What tends to be left out in the digital transformation process is that the key technological skills are soft skills rather than hard skills. Over the years, I’ve had this conversation multiple times and I’ll keep emphasising this point: Having the right technical skills without the right attitude, mindset, capacity to adapt become really useless. Without people who are curious, adaptable and flexible we won’t be able to progress much. As such, your focus as a leader should be to focus on those soft skills. In our journey for Digital Transformation creating a data driven mindset within the company becomes crucial but you cannot do this without people who are willing to learn and grow. 

“Since nobody knows what the key future hard skills will be, the best action is to bet on the people who are most likely to develop them. Our own talent development philosophy is to combine this dual focus on potential for soft skills, and knowledge for hard skills: we select people with high learnability (people with a hungry mind) and match their interests to in-demand skills, while understanding that those hard skills may soon become outdated — so the key is that their curiosity remains intact. Technical competence is temporary, but intellectual curiosity must be permanent.”

3. Drive change from the top 

Real change typically happens from the top down. It’s a simple display of transformational leadership. And you don’t need me to say that especially in today’s context we have seen displays of leadership that have simply transformed countries and organisations even during unprecedented times. We all have access to the same tech, we have the same amount of time in a day and so on but what differentiate you from your competitors is that you’re leading your company. You bring to the table your mindset, your values, your integrity, your competence. Pair that with great talent and a data driven mindset and you will surely see some radical changes happening.

4. Make sure you’re action on your data insights 

Which brings me to my next point. So much of the current discussion on data is focused on AI, machine learning, deep learning, or natural language processing. As exciting as these technologies are, what will give you that competitive advantage is having the necessary skills to translate that data into meaningful insights, and above all being able to act on those insights. We cannot over-emphasise the importance of this point. Simply hiring the smartest talent or buying fancy AI tools doesn’t mean you automatically become high-tech. If you think of companies such as Google, Amazon, Facebook, you will soon realise that the common denominator is their radical data-driven culture. Their strategic advantage is that they live and breathe according to their data. You have to start thinking of your data as oxygen and this is something that you need to cultivate, nurture and harness in time, in order to set yourself apart from your competitors.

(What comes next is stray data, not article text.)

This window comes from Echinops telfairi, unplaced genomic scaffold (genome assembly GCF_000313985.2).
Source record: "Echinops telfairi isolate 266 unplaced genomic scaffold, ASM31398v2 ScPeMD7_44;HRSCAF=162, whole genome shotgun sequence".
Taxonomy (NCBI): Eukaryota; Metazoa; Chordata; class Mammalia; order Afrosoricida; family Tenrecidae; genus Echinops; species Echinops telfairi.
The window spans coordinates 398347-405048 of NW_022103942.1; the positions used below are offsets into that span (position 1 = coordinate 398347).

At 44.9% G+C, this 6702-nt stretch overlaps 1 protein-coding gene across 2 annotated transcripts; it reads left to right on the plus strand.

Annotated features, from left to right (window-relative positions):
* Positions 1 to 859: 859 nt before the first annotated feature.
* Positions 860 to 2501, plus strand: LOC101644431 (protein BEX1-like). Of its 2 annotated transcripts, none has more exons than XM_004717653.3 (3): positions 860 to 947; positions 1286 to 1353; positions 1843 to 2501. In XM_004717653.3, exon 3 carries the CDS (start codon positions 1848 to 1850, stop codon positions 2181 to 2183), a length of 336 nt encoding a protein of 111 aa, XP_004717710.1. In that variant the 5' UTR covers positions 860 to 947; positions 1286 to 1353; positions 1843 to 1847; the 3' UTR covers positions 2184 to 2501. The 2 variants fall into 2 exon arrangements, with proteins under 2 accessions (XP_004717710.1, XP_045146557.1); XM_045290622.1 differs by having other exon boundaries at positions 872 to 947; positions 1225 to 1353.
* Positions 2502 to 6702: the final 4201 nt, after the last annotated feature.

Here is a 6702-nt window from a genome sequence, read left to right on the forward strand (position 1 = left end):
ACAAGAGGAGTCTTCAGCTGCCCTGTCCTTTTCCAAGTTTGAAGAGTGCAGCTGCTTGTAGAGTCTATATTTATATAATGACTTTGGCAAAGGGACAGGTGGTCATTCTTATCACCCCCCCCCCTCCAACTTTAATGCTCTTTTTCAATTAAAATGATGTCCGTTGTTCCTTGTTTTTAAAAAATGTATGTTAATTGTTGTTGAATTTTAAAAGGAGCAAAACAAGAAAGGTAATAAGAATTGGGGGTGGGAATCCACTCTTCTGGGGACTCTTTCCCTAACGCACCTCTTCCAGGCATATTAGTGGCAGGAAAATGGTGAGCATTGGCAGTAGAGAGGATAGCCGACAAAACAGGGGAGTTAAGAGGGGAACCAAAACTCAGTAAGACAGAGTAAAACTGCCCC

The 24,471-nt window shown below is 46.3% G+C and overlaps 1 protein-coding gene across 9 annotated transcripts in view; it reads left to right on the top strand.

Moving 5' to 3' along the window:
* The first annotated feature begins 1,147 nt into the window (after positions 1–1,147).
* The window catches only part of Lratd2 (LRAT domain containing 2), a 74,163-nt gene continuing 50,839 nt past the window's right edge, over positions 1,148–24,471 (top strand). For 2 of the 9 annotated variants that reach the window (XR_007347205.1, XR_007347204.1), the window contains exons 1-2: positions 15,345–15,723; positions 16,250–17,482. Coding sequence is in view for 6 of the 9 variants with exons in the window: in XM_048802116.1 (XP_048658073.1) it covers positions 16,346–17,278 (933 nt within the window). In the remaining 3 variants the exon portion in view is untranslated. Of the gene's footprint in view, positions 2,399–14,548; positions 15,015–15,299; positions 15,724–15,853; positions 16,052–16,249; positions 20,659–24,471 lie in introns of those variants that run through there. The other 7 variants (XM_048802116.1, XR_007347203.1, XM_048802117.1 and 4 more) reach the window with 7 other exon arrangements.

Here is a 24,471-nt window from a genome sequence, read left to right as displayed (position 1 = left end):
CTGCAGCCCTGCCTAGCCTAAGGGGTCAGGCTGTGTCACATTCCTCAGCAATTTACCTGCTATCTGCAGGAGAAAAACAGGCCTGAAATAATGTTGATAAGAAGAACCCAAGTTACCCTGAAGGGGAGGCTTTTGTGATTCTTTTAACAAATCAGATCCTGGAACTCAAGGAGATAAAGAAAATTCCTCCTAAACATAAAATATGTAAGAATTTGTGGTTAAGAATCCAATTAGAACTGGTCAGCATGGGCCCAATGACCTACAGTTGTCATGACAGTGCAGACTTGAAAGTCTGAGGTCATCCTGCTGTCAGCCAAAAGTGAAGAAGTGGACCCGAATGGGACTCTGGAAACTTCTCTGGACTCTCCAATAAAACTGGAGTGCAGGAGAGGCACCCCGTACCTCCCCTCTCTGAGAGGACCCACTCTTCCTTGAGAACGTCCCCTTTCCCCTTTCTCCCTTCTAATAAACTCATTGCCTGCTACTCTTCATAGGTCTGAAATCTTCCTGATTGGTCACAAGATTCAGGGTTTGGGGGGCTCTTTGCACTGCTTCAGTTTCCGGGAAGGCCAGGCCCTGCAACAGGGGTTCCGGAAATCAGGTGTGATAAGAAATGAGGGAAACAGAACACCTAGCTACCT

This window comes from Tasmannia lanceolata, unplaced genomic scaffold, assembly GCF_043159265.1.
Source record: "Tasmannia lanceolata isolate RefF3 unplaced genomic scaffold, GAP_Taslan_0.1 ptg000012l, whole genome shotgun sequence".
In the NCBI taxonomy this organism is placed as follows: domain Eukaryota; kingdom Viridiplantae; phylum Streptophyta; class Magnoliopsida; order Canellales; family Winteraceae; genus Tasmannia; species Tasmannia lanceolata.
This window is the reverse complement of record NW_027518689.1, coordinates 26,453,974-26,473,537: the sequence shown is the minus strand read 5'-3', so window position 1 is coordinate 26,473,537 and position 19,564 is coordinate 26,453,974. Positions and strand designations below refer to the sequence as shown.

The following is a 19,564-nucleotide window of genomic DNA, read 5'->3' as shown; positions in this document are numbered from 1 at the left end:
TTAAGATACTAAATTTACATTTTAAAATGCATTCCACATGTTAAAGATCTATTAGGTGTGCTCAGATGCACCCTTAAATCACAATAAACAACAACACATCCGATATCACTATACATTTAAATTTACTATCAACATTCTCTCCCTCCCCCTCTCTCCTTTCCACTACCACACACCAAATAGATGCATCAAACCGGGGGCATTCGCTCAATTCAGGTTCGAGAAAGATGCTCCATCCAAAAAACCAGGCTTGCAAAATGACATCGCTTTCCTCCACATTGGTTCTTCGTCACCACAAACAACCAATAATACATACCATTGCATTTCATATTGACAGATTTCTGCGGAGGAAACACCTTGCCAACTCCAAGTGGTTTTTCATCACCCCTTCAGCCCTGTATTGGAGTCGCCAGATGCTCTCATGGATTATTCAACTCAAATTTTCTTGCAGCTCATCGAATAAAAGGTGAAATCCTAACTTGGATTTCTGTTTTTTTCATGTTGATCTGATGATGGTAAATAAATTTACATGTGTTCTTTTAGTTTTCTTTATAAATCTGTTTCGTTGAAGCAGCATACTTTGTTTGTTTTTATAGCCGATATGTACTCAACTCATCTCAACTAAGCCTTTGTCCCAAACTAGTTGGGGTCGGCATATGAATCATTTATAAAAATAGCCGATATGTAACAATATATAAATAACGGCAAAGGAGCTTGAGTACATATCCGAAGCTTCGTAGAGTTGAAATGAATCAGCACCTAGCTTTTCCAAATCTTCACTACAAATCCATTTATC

As these last months have demonstrated, human being have the capacity to adapt and be agile. But if we think about it the agility is typically people-led and supported by technology. For the last 10 years, I’ve spent a lot of time researching on what sets organisations who succeed apart and I always come to the same conclusion – the common denominator is people – people who are willing to adapt, to stay agile, to reinvent themselves and use technology to enable them to stay ahead of the game.

Human beings are the common denominator to the concept of future proofing, whether it’s as a complement to the technology being unleashed for remote working, or whether it’s because we possess the soft skills and leadership needed to navigate a historic crisis, or because we have the insights needed to drive slow success or fast failure for a cure. It all starts with each and every one of us, and those we are responsible for developing. The key is to nurture curiosity, so we have options, even outside of a crisis.

Harvard Business Review